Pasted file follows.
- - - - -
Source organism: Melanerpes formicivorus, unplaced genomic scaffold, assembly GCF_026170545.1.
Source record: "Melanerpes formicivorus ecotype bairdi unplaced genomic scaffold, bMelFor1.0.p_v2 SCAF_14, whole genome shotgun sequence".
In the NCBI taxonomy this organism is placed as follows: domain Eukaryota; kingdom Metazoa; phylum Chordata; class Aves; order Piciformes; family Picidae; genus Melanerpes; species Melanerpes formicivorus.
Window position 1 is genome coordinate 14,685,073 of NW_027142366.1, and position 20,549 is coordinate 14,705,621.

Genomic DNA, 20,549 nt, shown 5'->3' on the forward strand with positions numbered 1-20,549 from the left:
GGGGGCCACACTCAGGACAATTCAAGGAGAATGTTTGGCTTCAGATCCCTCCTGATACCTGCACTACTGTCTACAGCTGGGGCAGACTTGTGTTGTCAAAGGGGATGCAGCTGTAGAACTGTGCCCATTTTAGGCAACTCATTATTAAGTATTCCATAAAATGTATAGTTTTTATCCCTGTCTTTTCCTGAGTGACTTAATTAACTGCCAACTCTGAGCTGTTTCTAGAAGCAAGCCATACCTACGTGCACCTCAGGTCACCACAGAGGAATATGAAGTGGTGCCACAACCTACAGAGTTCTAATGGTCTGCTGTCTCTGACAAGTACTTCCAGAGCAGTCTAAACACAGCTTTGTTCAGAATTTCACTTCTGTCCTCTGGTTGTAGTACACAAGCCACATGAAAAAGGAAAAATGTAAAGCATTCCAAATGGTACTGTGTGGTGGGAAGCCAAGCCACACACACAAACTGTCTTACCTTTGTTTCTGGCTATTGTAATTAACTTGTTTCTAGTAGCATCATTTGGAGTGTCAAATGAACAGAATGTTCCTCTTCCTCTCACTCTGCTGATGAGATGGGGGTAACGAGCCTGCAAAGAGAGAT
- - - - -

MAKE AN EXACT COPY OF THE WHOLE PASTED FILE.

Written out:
Source organism: Melanerpes formicivorus, unplaced genomic scaffold, assembly GCF_026170545.1.
Source record: "Melanerpes formicivorus ecotype bairdi unplaced genomic scaffold, bMelFor1.0.p_v2 SCAF_14, whole genome shotgun sequence".
In the NCBI taxonomy this organism is placed as follows: domain Eukaryota; kingdom Metazoa; phylum Chordata; class Aves; order Piciformes; family Picidae; genus Melanerpes; species Melanerpes formicivorus.
Window position 1 is genome coordinate 14,685,073 of NW_027142366.1, and position 20,549 is coordinate 14,705,621.

Genomic DNA, 20,549 nt, shown 5'->3' on the forward strand with positions numbered 1-20,549 from the left:
GGGGGCCACACTCAGGACAATTCAAGGAGAATGTTTGGCTTCAGATCCCTCCTGATACCTGCACTACTGTCTACAGCTGGGGCAGACTTGTGTTGTCAAAGGGGATGCAGCTGTAGAACTGTGCCCATTTTAGGCAACTCATTATTAAGTATTCCATAAAATGTATAGTTTTTATCCCTGTCTTTTCCTGAGTGACTTAATTAACTGCCAACTCTGAGCTGTTTCTAGAAGCAAGCCATACCTACGTGCACCTCAGGTCACCACAGAGGAATATGAAGTGGTGCCACAACCTACAGAGTTCTAATGGTCTGCTGTCTCTGACAAGTACTTCCAGAGCAGTCTAAACACAGCTTTGTTCAGAATTTCACTTCTGTCCTCTGGTTGTAGTACACAAGCCACATGAAAAAGGAAAAATGTAAAGCATTCCAAATGGTACTGTGTGGTGGGAAGCCAAGCCACACACACAAACTGTCTTACCTTTGTTTCTGGCTATTGTAATTAACTTGTTTCTAGTAGCATCATTTGGAGTGTCAAATGAACAGAATGTTCCTCTTCCTCTCACTCTGCTGATGAGATGGGGGTAACGAGCCTGCAAAGAGAGAT